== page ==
Squeezing in one more vacation before the end of summer?
Thoroughly checking your accommodates can help assure your trip is a dream come true - not a nightmare.
A recent survey found that 75 percent of pest control professionals have encountered infestations of bed bugs in hotels and motels.
Additionally, the new 2013 Bugs Without Borders survey, conducted by the National Pest Management Association and the University of Kentucky, found that 99.6 percent of U.S. pest management professionals have encountered a bed bug infestation in the past year and that infestations have increased in the majority of locations in which pest professionals typically treat for bed bugs.
Prior to 2000, only 25 percent of respondents had encountered a bed bug infestation.
Just because the room looks nice doesn't mean there's not a creepy crawler waiting for you in bed.
Take the time to ensure that your hotel room is bug free before you settle in.
The Better Business Bureau serving Detroit and Eastern Michigan, including the entire Upper Peninsula, and the National Pest Management Association recommend the following tips to avoid bed bugs when traveling:
- Inspect the room before settling in. At hotels, pull back the sheets and inspect the mattress seams, particularly at the corners of the mattress, and check the room in its entirety (behind the headboard, sofa, and chairs) before unpacking.
- Inspect the entire room with a flashlight, including behind the headboard, under lights, and inside dressers, drawers, sofas and chairs.
- If you see any signs of bed bugs, such as small red or reddish brown spots on mattresses, upholstery, or walls, notify management and change rooms/establishments immediately. Check the hotel's refund policy; you may be entitled to a full or partial refund.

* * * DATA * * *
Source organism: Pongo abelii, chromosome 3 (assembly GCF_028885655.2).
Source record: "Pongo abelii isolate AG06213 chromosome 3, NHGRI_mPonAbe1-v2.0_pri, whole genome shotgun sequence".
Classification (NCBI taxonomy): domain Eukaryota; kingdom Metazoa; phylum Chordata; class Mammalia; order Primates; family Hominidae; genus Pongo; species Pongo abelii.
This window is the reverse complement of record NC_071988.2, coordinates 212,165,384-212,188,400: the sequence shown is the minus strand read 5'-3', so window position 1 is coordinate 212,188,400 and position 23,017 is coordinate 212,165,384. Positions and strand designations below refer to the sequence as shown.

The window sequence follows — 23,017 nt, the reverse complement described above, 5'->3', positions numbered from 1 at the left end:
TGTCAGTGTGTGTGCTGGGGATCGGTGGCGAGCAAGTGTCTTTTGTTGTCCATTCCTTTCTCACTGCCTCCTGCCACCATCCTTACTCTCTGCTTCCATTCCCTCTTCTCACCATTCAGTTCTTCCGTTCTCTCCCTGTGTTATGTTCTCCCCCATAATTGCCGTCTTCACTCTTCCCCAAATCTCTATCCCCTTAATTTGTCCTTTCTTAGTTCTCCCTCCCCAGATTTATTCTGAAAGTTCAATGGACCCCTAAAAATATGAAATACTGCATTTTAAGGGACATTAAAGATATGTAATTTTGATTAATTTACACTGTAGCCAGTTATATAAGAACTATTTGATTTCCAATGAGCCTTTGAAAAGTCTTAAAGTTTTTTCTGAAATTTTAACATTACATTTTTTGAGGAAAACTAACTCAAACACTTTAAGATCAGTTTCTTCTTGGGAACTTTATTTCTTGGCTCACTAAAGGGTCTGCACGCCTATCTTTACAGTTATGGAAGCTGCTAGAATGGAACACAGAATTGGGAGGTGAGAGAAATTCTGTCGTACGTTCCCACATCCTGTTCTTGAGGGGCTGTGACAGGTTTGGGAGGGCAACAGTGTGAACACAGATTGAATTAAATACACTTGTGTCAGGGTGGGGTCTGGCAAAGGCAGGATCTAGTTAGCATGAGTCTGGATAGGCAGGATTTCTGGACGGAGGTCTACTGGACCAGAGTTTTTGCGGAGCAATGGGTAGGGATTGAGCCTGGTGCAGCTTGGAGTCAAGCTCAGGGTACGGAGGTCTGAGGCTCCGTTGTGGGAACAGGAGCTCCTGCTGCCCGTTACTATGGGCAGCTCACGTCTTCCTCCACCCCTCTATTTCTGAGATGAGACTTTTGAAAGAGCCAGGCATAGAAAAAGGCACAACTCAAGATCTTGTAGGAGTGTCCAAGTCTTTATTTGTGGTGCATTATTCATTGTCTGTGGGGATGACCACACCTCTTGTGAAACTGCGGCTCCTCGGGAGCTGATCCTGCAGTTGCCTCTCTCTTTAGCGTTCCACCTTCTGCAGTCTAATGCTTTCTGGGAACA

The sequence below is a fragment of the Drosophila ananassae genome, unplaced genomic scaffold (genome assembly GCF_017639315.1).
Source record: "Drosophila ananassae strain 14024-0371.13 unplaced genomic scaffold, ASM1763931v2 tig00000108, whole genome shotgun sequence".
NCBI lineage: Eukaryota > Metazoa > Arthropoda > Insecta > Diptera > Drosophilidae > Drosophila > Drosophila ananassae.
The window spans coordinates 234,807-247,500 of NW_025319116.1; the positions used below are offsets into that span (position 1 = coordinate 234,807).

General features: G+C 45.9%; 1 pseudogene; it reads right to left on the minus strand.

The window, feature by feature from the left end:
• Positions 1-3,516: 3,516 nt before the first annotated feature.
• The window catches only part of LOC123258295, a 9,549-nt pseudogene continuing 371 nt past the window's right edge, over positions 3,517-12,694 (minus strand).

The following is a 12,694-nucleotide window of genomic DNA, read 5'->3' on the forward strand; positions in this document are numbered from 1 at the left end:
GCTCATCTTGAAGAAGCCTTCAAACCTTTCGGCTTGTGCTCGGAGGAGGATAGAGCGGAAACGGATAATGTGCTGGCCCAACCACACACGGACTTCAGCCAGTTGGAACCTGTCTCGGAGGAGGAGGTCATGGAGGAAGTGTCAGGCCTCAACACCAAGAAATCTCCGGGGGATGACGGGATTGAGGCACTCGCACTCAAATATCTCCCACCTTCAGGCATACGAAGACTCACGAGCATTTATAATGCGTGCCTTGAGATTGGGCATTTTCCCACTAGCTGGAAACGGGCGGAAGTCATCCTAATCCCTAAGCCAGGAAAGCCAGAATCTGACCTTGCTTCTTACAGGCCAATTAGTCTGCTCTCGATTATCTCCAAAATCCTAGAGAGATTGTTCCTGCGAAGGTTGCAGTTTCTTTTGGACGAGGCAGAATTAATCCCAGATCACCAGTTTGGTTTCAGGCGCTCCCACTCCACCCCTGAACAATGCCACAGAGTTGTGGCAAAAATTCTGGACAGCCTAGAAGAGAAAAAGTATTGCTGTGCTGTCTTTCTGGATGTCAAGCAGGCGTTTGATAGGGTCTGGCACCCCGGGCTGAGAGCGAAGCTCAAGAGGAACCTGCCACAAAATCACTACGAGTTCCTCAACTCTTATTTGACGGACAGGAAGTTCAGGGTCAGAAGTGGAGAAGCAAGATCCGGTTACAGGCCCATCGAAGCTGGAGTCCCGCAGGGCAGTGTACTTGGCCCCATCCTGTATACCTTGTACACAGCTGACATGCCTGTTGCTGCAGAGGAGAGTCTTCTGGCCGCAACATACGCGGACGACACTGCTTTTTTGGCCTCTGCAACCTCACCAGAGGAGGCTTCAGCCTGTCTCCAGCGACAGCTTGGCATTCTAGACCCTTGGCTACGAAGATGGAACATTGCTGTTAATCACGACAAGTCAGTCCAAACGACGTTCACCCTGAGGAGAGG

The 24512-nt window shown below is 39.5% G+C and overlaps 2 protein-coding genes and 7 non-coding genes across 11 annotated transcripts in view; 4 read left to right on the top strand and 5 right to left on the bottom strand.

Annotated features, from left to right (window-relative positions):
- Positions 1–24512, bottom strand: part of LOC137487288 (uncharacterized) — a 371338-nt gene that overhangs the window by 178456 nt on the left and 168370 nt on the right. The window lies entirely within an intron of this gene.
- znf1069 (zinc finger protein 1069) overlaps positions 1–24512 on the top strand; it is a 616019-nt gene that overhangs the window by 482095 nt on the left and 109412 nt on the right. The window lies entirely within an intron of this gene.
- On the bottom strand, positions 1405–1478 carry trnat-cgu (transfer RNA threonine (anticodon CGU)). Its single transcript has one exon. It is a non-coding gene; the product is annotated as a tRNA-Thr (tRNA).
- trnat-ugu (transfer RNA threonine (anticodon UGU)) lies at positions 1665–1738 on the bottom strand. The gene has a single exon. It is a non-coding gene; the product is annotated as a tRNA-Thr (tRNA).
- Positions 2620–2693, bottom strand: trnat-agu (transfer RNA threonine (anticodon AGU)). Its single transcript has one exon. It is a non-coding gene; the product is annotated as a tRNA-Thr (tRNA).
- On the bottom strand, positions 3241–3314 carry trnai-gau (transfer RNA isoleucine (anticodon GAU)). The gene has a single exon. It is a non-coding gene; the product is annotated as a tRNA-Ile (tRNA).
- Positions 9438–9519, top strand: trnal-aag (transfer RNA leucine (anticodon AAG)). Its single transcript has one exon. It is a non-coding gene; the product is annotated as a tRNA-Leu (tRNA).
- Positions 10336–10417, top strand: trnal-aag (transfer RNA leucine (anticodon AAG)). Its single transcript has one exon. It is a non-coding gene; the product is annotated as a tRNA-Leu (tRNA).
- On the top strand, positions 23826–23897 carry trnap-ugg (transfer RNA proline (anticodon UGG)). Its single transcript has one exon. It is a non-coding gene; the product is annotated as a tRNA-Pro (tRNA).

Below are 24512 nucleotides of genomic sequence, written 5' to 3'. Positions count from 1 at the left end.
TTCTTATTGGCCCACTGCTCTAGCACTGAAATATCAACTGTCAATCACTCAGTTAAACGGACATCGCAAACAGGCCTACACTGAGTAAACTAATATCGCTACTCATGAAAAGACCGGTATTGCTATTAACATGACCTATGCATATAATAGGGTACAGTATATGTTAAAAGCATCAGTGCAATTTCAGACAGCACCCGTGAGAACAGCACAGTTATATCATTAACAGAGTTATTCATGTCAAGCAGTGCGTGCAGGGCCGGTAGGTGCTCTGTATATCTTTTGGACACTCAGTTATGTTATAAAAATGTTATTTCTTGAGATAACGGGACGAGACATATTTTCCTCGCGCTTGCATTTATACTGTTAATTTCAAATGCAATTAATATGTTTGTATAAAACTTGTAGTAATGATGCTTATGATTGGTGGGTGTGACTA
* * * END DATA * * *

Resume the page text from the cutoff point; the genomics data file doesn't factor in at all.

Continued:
- If you do need to change rooms, be sure that you do not move to a room adjacent and/or directly above/below the suspected infestation. Bed bugs can easily hitchhike via housekeeping carts, luggage and even through wall sockets. If an infestation is spreading, it typically does so in the rooms closest to the origin.
- Safeguard your belongings. Consider placing your suitcase in a plastic trash bag or protective cover during the duration of your trip to ensure that bed bugs cannot take up residence there prior to departure.
- Clean and wash your luggage and clothing immediately upon your return. Remember: bed bugs travel by hitching rides.
- After your trip, inspect your suitcases before bringing them into the house. Vacuum your suitcase thoroughly before storing away.
- Consider using a garment hand steamer to steam your luggage, which will kill any bed bugs or eggs that may have hitched a ride home.
- Wash all of your clothes - even those that have not been worn - in hot water to ensure that any bed bugs that may have made it that far are not placed into your drawers or closets. Dry clean only clothes should be thrown in the dryer and run on high heat.